AARP AARP States Kentucky Voters

How to Vote in Kentucky’s 2020 Election: What You Need to Know

En español | Kentucky Gov. Andy Beshear (D) is extending no-excuse mail-in ballots to all registered voters, announcing a slew of changes that will expand in-person early voting and allow anyone concerned about the pandemic to safely vote from home:

  • Election Day is Tuesday, Nov. 3, and polls will be open from 6 a.m. to 6 p.m. You can find your polling location on the secretary of state’s website.
  • Be prepared for potentially long lines, and remember to take your mask and to follow social distancing measures at the polls.
  • With Election Day only days away, consider dropping off your completed mail-in ballot in person. The state's board of elections has more information about where to find a ballot drop box near you.
  • You'll need to bring an acceptable form of identification with you to the polls.
A man walks out of an absentee voting station after voting

Here’s what else you need to know:

How do I register to vote?

You can register online, by mail or in person. You can use the state’s online voter registration portal to submit your information, or you can download a registration application and submit it to your county clerk’s office or the State Board of Elections in Frankfort.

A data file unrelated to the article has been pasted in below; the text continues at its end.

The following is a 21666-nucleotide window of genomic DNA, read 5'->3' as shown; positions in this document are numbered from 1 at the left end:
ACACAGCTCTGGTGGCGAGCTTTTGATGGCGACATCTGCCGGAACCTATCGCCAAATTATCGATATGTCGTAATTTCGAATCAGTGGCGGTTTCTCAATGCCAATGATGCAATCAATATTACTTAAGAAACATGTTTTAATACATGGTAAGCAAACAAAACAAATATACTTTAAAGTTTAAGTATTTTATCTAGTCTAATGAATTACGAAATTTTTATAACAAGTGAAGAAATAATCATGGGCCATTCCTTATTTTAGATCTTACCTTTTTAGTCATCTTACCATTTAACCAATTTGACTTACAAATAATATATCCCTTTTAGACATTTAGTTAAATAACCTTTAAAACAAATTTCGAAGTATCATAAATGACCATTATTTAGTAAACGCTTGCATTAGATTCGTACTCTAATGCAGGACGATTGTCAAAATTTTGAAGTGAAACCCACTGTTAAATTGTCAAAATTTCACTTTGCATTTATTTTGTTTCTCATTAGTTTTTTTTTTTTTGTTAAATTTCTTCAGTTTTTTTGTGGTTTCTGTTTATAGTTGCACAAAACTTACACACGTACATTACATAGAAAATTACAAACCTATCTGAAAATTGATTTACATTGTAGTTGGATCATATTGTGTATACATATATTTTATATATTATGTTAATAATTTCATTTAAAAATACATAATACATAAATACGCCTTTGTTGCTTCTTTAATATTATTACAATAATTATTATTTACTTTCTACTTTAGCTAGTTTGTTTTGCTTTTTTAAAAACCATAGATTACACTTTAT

You can also pick up a voter registration application at your county clerk’s office. The registration deadline is Monday, Oct. 5.

How can I get a mail-in ballot? Are there important deadlines?

Absentee ballots are usually only available to some voters, but this year you won't need an excuse to cast your ballot by mail. The state plans to launch a web portal that will let you submit a mail-in ballot request online. But you can pick one up in person at your county clerk’s office. You can request a ballot through the voter portal until Oct. 9, but you'll still be able to submit a request to your county clerk's office by mail or in person until Oct. 27.